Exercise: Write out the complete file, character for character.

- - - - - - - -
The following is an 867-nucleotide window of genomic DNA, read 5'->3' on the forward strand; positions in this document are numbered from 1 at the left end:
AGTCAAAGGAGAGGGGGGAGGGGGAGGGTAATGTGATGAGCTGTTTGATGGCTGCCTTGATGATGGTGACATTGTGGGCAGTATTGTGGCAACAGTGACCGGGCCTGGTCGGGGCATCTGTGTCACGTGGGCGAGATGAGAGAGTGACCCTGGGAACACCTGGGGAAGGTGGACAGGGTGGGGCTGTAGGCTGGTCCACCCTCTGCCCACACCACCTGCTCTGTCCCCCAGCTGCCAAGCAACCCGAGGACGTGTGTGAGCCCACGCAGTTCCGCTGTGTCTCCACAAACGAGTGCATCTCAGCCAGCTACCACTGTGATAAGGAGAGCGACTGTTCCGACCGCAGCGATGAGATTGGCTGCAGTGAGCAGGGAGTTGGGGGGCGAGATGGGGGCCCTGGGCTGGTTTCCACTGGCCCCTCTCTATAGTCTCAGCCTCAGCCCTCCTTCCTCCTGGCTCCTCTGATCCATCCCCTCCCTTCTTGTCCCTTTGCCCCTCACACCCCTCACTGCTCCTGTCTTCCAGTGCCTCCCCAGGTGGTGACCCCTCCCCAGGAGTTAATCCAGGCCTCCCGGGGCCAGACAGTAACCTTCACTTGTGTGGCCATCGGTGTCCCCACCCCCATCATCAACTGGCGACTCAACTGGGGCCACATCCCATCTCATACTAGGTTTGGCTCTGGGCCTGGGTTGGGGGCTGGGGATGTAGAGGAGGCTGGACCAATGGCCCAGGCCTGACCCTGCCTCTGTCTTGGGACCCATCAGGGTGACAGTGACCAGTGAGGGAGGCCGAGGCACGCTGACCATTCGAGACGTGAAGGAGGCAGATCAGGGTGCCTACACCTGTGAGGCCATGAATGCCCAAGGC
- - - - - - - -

The following is an 867-nucleotide window of genomic DNA, read 5'->3' on the forward strand; positions in this document are numbered from 1 at the left end:
AGTCAAAGGAGAGGGGGGAGGGGGAGGGTAATGTGATGAGCTGTTTGATGGCTGCCTTGATGATGGTGACATTGTGGGCAGTATTGTGGCAACAGTGACCGGGCCTGGTCGGGGCATCTGTGTCACGTGGGCGAGATGAGAGAGTGACCCTGGGAACACCTGGGGAAGGTGGACAGGGTGGGGCTGTAGGCTGGTCCACCCTCTGCCCACACCACCTGCTCTGTCCCCCAGCTGCCAAGCAACCCGAGGACGTGTGTGAGCCCACGCAGTTCCGCTGTGTCTCCACAAACGAGTGCATCTCAGCCAGCTACCACTGTGATAAGGAGAGCGACTGTTCCGACCGCAGCGATGAGATTGGCTGCAGTGAGCAGGGAGTTGGGGGGCGAGATGGGGGCCCTGGGCTGGTTTCCACTGGCCCCTCTCTATAGTCTCAGCCTCAGCCCTCCTTCCTCCTGGCTCCTCTGATCCATCCCCTCCCTTCTTGTCCCTTTGCCCCTCACACCCCTCACTGCTCCTGTCTTCCAGTGCCTCCCCAGGTGGTGACCCCTCCCCAGGAGTTAATCCAGGCCTCCCGGGGCCAGACAGTAACCTTCACTTGTGTGGCCATCGGTGTCCCCACCCCCATCATCAACTGGCGACTCAACTGGGGCCACATCCCATCTCATACTAGGTTTGGCTCTGGGCCTGGGTTGGGGGCTGGGGATGTAGAGGAGGCTGGACCAATGGCCCAGGCCTGACCCTGCCTCTGTCTTGGGACCCATCAGGGTGACAGTGACCAGTGAGGGAGGCCGAGGCACGCTGACCATTCGAGACGTGAAGGAGGCAGATCAGGGTGCCTACACCTGTGAGGCCATGAATGCCCAAGGC